• Application 11460-2015
• Admitted 1980
• Hearing 4-5 October 2016
• Reasons 2 November 2016
The SDT ordered that the respondent should be struck off the roll.
While a sole practitioner at Mapletoft & Co the respondent: withdrew client money from client account to make personal payments in breach of rule 20.1(a) of the SRA Accounts Rules 2011, and in so doing acted dishonestly; used client money to make personal payments for which he was personally liable in breach of principles 2, 4, 6 and 10 of the SRA Principles 2011, and in so doing acted dishonestly; failed to return client money to his clients as soon as there was no longer any proper reason to retain those funds, in breach of rules 14.3 and 14.4 of the 2011 rules, and in so doing acted dishonestly; failed to keep accounting records properly written up to show dealings with client money, in breach of rule 29.1 of the 2011 rules, and in so doing acted dishonestly; failed to remedy the breaches of the 2011 rules detailed above promptly upon discovery, in breach of rule 7.1, and in so doing acted dishonestly; used his client account as a banking facility for clients in breach of rule 14.5; and failed to comply promptly with a written notice from the SRA requesting documents and information and to produce to the SRA records, papers and client matter files necessary to enable the preparation of a report in compliance with the rules, thereby breaching rule 31.1 of the 2011 rules and principle 7 of the SRA Principles 2011, and failing to achieve outcomes 10.8 and 10.9 of the SRA Code of Conduct 2011.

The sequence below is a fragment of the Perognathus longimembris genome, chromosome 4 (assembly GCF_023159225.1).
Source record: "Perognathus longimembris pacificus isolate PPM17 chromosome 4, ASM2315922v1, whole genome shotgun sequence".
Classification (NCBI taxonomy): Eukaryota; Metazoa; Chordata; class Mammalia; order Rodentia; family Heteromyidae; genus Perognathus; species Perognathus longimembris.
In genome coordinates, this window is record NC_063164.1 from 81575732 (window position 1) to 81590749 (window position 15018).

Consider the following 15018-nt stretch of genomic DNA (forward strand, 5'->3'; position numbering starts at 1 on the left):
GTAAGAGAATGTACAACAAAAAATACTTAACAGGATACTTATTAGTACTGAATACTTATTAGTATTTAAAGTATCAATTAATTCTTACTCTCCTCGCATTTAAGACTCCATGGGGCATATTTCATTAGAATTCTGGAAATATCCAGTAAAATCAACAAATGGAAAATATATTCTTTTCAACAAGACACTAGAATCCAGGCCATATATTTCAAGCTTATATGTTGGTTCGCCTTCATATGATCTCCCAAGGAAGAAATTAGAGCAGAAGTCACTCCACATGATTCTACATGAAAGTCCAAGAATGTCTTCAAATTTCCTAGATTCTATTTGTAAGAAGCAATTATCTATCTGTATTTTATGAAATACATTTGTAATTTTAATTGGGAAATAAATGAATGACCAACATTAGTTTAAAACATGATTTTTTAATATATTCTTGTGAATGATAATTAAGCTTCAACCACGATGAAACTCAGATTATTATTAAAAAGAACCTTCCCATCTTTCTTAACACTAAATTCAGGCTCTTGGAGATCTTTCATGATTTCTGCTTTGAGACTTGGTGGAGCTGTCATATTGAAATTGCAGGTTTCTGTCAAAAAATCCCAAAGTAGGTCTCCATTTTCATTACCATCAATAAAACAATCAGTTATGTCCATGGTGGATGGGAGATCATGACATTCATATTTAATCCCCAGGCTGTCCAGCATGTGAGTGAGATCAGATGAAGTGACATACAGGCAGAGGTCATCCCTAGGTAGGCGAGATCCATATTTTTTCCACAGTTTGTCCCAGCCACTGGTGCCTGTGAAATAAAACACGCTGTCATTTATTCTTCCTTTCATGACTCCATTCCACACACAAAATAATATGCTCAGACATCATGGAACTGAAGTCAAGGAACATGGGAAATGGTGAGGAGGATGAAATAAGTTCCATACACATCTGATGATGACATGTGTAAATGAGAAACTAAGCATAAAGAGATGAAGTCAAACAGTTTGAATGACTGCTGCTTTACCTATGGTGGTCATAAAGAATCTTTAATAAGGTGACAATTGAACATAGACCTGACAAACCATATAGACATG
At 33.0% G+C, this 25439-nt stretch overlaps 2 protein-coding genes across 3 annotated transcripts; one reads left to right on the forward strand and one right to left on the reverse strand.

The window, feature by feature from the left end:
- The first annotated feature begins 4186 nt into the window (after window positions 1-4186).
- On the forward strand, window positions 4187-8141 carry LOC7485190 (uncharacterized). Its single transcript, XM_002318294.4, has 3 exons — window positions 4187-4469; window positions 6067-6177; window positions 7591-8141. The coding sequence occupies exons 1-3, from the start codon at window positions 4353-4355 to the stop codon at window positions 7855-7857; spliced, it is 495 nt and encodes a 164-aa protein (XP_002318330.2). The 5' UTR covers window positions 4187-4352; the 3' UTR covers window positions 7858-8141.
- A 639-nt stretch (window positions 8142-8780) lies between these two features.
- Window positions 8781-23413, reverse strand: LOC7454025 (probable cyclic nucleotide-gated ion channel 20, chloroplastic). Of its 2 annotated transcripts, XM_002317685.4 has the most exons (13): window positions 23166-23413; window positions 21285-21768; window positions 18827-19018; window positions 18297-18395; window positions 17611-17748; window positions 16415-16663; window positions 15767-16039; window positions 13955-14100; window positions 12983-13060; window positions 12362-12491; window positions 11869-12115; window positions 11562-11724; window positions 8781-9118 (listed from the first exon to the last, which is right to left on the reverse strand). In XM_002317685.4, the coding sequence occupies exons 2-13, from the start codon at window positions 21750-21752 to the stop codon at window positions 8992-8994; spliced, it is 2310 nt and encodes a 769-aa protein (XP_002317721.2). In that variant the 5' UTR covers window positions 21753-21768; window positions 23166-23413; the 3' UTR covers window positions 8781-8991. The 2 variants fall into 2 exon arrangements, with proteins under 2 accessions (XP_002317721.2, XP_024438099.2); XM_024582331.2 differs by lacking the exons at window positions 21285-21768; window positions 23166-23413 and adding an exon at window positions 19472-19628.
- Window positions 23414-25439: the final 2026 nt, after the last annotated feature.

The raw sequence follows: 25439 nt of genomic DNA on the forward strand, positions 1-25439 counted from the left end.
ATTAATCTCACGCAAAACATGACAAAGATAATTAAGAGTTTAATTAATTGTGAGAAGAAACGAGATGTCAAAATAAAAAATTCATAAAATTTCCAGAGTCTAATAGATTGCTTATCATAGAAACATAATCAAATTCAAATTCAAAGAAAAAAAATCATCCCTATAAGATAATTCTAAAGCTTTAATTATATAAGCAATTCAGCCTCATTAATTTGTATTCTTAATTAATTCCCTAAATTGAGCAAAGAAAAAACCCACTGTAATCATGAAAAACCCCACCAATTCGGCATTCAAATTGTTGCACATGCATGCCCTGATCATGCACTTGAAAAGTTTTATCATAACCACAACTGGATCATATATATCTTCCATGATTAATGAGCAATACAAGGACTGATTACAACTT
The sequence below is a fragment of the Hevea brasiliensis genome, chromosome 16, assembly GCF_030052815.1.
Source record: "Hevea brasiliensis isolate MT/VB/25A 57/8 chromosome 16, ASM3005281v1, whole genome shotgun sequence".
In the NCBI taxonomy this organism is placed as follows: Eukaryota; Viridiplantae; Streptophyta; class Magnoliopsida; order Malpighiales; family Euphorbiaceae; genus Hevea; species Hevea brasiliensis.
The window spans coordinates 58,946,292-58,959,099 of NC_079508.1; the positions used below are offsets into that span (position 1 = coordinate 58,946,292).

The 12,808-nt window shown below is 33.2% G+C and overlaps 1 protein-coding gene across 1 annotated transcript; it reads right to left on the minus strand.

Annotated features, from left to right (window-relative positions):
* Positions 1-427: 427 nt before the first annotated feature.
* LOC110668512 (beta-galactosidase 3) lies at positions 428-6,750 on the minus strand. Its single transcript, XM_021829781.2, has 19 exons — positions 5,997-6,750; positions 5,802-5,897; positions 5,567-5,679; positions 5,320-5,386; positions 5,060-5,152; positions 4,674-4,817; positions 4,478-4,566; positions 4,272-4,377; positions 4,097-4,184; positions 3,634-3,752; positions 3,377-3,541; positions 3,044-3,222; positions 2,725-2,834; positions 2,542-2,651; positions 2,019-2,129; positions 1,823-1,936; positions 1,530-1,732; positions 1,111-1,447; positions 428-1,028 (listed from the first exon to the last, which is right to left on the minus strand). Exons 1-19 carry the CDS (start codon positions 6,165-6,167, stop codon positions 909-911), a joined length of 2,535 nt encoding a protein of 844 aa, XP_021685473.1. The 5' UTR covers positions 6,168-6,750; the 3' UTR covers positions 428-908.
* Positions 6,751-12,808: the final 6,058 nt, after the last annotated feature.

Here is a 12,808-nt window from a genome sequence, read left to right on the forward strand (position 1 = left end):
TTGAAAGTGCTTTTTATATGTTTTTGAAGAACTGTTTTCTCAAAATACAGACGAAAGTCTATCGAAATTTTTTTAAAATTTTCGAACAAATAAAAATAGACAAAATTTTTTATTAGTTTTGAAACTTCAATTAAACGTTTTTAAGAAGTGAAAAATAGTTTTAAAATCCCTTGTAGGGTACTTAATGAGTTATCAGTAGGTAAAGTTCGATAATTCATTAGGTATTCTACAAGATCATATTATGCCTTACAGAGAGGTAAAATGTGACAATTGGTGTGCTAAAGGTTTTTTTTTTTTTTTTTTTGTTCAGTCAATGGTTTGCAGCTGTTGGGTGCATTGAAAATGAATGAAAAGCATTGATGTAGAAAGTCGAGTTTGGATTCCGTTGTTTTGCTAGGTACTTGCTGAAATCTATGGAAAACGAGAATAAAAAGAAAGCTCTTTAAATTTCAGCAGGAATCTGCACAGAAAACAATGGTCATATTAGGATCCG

There was no obvious financial motive for what the respondent had done, as he had access to assets, albeit his financial position was not as he had indicated in his witness statement.
It was an unpleasant aspect of the case that the respondent had involved his daughter in his misconduct; although her behaviour was entirely innocent.
There had been references to the respondent’s ill-health since June 2015. However, there was nothing to show that he was unwell at the time of the improper transactions, or during the SRA investigation.
Nothing exceptional had been suggested as a reason for the respondent’s misconduct, and nothing had been found. As there had been findings of dishonesty the appropriate sanction was therefore to strike him off the roll.
The respondent was ordered to pay costs of £51,000.